The studied alloys were arc melted in an argon gas atmosphere from pure elements (iron at 99.98 pct and cobalt at 99.5 pct from Aldrich Chemical Co.) and graphite. The solid-liquid and the solid-solid transformation temperatures were followed by a DTA-Netzsch 404S differential thermal analysis (cooling rate of 10 K/min) under argon atmosphere. The observation of the phases was performed using an optical microscope (ZEISSICM405) and a scanning electron microscope (SEM-JEOL).
The electrochemical tests were conducted using a VoltaLAB PGZ301 potentiostat. The corrosive medium consisted of neutral aqueous solution containing 10−3 M NaHCO3 and 10−3 M Na2SO4. The polarisation curves are plotted in potentiodynamic mode. Potential was scanned from −0.8 V/SCE to +1 V/SCE in the direction of the increasing potentials at a scanning rate of 1 mV/s. Before each polarisation, the working electrodes were immersed in the test solution for 45 min. The electrochemical experiments were carried out at 25°C with agitation in presence of oxygen.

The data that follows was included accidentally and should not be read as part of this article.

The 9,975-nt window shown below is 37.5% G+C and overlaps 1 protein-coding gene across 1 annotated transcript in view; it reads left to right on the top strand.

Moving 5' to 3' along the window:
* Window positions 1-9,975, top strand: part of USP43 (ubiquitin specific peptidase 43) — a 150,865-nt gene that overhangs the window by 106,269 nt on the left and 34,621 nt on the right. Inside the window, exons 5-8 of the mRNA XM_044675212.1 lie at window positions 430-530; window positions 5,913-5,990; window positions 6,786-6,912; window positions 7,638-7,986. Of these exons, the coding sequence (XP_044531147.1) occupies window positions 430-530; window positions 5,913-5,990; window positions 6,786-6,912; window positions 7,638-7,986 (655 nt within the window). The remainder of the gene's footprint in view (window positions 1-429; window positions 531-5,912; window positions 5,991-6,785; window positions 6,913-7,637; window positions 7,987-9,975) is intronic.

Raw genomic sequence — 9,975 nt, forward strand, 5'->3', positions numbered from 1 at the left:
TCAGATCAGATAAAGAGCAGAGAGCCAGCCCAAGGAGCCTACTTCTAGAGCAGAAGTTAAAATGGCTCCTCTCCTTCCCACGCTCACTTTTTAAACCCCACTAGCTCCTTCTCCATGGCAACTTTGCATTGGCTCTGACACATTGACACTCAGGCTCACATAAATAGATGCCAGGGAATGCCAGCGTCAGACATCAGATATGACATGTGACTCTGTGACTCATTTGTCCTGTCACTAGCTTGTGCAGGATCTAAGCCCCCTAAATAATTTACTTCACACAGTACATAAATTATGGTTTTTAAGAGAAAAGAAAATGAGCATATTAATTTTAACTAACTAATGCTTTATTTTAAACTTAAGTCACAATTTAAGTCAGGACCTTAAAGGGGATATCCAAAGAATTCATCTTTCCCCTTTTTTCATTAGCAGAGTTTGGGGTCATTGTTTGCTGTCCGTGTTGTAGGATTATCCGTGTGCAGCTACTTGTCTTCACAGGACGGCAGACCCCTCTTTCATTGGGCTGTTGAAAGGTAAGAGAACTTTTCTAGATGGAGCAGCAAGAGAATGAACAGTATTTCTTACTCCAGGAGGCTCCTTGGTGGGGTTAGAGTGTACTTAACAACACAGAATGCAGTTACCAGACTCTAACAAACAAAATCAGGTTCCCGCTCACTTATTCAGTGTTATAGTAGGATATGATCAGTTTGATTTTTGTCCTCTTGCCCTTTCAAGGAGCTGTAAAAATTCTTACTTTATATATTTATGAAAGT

3. Results and Discussion
In an earlier study , the compilation of the differential thermal analysis results in relation to the observed microstructures as well as the analysis of different phases allows us to establish the solidification paths of the studied alloys. Thus, the primary crystallization phases and the univariant reactions have been identified. The obtained results are summarized in Table 1. The proposed liquidus surface projection of Fe-Co-C system in the iron-rich corner, presented in Figure 1, shows, for the studied alloys, the presence of two primary crystallization phases (δ(Fe) and graphite) as well as two univariante lines: eutectic L ↔γ(Fe) + Cgraphite and peritectic L + δ(Fe) ↔γ(Fe). The studied alloys considered in this work are also shown in Figure 1 (encircled).